Today marks one full week of NaNoWriMo.
I’ve written 16,201 words worth of description, dialogue, exposition, technology, and other fun nonsense. I’m about ~5000 words ahead of the game, and don’t feel a slow down coming any time soon.
Some lessons learned so far:
1. Writing an outline was more important than I ever thought. All of those professors pounding the idea into my head for 4+ years were trying to help, after all. If I get lost or lose steam, I just pull up my outline (which I’ve color coded and added icons to) and suddenly my mind knows where to go next! Organization is actually helpful? I may need to revisit this notion later.
2. I love writing female characters. Who knew?
3. This whole writing-a-piece-of-substantive-length thing is 90% discipline. Imagination, art, and skill obviously count for something, but if you don’t force your fingers onto the keys to turn your insane story into words, all the creativity in the world won’t help you.
4. Painkillers (prescribed!) make for interesting metaphors.
5. I’m having a shitload of fun. Not only do I feel accomplished at the end of each day, but I get a stupid, giddy feeling when I talk about the plot and the characters, and how the plot is going to emotionally destroy the characters. Here’s to hoping I actually produce something worth reading.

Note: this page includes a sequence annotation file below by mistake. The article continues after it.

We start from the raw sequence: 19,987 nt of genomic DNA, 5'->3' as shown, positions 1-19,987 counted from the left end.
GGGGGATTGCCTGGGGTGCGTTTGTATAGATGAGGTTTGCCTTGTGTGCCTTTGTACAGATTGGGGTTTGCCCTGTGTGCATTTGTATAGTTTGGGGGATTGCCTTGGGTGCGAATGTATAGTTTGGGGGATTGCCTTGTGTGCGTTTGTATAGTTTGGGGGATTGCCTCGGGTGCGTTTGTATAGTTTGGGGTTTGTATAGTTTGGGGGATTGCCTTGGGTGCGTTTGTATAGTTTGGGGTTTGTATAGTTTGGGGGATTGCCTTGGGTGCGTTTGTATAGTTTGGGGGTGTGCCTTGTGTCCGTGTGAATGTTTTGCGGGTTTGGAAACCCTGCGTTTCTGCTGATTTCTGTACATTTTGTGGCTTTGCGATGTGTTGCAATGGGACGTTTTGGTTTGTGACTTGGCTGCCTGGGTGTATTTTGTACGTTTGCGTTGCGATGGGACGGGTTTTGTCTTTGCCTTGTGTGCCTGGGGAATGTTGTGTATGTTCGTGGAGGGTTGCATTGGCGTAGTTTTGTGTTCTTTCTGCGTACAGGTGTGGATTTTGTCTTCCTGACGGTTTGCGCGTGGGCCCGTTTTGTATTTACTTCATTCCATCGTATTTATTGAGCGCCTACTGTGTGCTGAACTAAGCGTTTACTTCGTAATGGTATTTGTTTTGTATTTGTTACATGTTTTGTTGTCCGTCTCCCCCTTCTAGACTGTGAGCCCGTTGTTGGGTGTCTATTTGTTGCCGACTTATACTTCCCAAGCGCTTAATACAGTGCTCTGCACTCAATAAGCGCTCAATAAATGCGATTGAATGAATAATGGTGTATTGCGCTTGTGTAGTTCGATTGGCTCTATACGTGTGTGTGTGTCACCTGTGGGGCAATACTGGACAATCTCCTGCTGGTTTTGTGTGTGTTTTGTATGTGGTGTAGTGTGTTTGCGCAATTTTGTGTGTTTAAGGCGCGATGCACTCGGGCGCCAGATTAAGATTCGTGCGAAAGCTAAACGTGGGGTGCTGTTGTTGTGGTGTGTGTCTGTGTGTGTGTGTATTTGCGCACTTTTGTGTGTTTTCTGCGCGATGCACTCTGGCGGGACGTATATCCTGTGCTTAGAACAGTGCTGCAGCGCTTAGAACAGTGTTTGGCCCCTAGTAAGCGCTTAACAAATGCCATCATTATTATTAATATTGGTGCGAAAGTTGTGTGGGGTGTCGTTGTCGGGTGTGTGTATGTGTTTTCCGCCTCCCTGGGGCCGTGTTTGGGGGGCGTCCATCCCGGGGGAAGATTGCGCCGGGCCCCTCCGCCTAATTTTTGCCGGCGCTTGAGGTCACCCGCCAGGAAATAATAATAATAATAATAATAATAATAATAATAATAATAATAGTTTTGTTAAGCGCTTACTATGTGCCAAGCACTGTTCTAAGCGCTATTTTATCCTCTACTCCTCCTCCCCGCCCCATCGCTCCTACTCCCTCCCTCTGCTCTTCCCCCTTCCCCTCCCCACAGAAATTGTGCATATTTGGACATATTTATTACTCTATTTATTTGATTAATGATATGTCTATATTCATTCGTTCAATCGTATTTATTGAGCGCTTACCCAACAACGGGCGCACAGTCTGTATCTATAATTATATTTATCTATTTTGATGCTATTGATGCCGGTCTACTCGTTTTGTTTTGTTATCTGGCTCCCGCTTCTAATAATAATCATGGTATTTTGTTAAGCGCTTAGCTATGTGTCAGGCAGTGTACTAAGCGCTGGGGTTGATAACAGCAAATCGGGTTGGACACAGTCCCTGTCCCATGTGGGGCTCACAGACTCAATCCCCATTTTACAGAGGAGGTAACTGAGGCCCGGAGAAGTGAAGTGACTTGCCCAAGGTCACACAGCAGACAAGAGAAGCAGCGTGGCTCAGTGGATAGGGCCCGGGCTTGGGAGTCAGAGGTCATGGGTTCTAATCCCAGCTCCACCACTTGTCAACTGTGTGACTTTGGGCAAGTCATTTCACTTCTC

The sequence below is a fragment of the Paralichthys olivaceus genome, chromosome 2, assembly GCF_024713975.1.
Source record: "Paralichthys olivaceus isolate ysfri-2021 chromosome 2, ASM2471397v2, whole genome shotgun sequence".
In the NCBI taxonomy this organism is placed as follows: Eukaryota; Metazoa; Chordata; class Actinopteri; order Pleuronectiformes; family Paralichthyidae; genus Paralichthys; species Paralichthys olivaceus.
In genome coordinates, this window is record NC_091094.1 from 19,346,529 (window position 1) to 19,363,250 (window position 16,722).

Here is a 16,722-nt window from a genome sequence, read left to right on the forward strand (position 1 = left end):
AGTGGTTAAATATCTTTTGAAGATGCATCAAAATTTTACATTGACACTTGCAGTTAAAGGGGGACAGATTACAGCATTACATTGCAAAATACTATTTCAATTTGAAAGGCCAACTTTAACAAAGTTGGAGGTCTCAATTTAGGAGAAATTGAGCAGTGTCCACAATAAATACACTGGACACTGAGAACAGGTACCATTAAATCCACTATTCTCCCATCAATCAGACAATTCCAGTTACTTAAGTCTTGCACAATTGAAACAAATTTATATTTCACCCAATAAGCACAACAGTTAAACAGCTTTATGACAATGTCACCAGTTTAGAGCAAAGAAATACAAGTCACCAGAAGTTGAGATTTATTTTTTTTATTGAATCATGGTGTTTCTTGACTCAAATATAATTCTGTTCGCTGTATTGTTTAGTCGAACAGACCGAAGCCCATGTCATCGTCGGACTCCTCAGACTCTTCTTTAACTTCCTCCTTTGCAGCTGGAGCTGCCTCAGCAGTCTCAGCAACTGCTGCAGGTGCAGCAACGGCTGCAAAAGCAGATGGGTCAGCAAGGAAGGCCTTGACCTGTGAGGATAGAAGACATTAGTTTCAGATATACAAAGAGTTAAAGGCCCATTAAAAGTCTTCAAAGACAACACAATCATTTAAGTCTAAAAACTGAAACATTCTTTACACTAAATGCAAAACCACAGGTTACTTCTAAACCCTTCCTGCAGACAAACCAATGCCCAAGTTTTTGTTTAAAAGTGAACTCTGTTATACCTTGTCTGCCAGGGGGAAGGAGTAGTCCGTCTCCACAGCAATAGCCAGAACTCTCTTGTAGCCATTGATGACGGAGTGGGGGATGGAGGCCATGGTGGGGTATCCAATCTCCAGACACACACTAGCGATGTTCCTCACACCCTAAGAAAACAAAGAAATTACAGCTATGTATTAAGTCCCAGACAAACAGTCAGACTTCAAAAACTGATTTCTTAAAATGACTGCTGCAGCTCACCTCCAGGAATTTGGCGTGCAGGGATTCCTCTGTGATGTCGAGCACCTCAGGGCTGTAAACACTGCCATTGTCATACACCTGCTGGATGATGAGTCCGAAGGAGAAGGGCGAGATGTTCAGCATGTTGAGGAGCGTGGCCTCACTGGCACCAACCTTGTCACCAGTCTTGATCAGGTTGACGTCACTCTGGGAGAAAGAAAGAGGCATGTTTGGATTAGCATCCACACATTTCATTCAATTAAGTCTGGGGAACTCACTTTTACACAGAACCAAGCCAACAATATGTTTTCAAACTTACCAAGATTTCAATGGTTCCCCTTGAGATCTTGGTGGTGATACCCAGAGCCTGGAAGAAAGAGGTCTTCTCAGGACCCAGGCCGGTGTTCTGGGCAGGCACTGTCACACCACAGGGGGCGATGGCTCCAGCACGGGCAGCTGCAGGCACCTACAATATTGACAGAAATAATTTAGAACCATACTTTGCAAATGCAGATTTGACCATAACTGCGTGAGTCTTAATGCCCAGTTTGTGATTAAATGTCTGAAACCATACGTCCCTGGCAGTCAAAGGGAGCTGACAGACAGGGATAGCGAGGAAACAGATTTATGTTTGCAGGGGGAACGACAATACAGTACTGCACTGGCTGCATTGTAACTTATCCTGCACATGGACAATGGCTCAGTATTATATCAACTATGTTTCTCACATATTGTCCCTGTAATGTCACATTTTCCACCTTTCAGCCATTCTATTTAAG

To the first week of NaNoWriMo, I raise a Magner’s Irish Cider. Cheers!
Maybe I can do this whole writing for a living thing.
Tagged: accomplishment, humor, lessons learned, NaNoWriMo, Word Count, writing
How exciting! I have never tried to write fiction. I don’t think I know how to do it. Maybe I’m just too mired in reality. When I was a kid and then teenager, all my stories were loosely based on my life. Every main character was me – usually just thinner – and sometimes I was a cat, but that’s another story. I don’t know if I have the imagination for fiction. It’s cool to read about you writing a novel, though. Maybe eventually you’ll inspire me to just dive in and try.
I’m kind of the opposite: I find myself having to tone down my nonfiction because my rampant imagination and borderline insanity creep into the writing.
Don’t feel bad though; I too suffer from “the main character is me” syndrome. I think it’s only natural. The story is happening from your perspective, so it only makes sense that you’d write it how you would experience it. That being said, it can’t be a carbon copy of you, because this person has to do novel things, which at times are illegal and unethical and mean. And weird. I find myself actively writing my protag into situations and dialogue that I would NEVER do/say, just as exercise of breaking the habit.
Fiction is certainly it’s own beast. You have to suspend your own disbelief and then allow yourself to write crazy, nonsensical lies. It’s really bizarre and really fun.
I’d love to read your attempt at fiction. I’m sure, based on your ability to capture emotion in your words, you’d write something very, very interesting. Here’s to hoping you try it one year!
Congrats on how far you’ve gotten with NaNoWriMo. I’d love to do that someday, but for now, I’ll have to settle for crawling before running.
It’s been an aspiration of mine for a while, so this is the perfect catalyst. I hope you get to try it, sooner than later!